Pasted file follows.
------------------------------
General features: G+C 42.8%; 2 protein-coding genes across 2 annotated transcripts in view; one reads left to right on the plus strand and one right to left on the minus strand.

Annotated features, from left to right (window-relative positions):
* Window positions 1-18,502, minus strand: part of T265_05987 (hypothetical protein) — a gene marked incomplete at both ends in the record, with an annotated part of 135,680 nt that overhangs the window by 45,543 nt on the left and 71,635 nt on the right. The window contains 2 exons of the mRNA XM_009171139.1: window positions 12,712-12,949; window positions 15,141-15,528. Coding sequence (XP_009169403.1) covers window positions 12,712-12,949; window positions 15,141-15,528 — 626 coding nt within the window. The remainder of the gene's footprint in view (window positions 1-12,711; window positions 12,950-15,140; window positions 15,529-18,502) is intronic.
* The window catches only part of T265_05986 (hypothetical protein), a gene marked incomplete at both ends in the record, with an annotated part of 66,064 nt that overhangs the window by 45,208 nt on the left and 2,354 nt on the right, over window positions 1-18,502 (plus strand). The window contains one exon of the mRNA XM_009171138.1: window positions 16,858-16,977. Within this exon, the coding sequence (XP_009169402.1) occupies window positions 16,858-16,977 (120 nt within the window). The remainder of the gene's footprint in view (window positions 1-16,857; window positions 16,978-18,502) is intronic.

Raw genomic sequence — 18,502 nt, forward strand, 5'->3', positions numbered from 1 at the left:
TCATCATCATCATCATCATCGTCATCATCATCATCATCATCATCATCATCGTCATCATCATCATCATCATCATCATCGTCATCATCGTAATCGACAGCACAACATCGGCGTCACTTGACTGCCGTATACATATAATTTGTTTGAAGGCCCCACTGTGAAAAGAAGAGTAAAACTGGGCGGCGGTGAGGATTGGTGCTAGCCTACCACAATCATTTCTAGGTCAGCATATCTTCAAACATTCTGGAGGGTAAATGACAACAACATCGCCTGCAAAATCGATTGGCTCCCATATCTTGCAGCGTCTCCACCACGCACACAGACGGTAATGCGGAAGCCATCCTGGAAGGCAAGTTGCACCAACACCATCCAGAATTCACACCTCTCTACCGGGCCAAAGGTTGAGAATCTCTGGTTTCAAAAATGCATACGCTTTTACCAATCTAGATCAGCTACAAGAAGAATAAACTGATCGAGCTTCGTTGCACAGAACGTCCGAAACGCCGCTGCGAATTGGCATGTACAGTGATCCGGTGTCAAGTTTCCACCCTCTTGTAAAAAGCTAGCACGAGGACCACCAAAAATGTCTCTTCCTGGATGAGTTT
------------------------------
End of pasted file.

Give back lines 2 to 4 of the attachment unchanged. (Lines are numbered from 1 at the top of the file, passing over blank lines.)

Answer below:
Annotated features, from left to right (window-relative positions):
* Window positions 1-18,502, minus strand: part of T265_05987 (hypothetical protein) — a gene marked incomplete at both ends in the record, with an annotated part of 135,680 nt that overhangs the window by 45,543 nt on the left and 71,635 nt on the right. The window contains 2 exons of the mRNA XM_009171139.1: window positions 12,712-12,949; window positions 15,141-15,528. Coding sequence (XP_009169403.1) covers window positions 12,712-12,949; window positions 15,141-15,528 — 626 coding nt within the window. The remainder of the gene's footprint in view (window positions 1-12,711; window positions 12,950-15,140; window positions 15,529-18,502) is intronic.
* The window catches only part of T265_05986 (hypothetical protein), a gene marked incomplete at both ends in the record, with an annotated part of 66,064 nt that overhangs the window by 45,208 nt on the left and 2,354 nt on the right, over window positions 1-18,502 (plus strand). The window contains one exon of the mRNA XM_009171138.1: window positions 16,858-16,977. Within this exon, the coding sequence (XP_009169402.1) occupies window positions 16,858-16,977 (120 nt within the window). The remainder of the gene's footprint in view (window positions 1-16,857; window positions 16,978-18,502) is intronic.